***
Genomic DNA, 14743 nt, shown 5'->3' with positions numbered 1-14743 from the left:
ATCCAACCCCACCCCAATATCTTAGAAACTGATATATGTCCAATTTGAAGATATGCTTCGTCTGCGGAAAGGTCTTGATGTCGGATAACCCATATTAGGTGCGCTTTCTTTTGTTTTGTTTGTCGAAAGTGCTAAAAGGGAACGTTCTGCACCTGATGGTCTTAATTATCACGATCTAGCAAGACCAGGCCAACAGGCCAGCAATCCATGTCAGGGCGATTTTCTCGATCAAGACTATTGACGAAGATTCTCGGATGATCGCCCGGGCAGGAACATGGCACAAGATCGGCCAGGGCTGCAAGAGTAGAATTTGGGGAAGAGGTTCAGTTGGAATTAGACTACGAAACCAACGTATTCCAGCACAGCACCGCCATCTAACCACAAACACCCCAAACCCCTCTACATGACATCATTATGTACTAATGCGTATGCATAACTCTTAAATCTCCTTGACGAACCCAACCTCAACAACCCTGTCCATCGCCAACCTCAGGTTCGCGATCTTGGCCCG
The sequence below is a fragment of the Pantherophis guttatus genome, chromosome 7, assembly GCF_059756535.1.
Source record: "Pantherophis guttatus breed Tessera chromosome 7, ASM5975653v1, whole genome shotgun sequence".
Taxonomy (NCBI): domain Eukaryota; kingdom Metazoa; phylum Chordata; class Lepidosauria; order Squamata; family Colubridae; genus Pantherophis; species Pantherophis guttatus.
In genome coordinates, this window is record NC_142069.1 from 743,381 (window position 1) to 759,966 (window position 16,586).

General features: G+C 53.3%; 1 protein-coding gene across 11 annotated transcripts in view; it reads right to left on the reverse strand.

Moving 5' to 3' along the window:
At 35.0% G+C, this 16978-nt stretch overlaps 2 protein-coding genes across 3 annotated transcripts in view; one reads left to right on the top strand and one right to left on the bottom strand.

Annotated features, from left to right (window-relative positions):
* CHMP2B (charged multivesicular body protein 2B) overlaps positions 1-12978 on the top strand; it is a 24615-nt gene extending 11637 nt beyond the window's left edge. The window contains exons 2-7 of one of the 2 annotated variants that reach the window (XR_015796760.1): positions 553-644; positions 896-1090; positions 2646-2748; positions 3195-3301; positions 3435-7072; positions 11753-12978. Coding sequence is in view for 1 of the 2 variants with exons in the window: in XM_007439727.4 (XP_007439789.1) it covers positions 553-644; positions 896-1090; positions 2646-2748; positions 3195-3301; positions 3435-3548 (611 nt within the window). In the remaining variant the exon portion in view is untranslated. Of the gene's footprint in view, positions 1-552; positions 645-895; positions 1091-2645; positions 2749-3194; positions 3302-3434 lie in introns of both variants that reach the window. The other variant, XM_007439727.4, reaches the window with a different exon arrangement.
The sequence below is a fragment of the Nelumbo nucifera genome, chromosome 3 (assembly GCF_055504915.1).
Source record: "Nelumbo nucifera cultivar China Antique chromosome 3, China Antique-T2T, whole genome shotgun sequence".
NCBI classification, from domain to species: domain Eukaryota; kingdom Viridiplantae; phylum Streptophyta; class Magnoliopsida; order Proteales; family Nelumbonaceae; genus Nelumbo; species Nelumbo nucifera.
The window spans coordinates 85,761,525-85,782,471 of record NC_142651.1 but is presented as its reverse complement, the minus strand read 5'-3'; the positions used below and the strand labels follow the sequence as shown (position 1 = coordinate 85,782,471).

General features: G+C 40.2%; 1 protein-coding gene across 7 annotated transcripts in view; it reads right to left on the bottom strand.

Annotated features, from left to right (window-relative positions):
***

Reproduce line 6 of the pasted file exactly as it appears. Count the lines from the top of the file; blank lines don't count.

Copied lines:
In genome coordinates, this window is record NC_142069.1 from 743,381 (window position 1) to 759,966 (window position 16,586).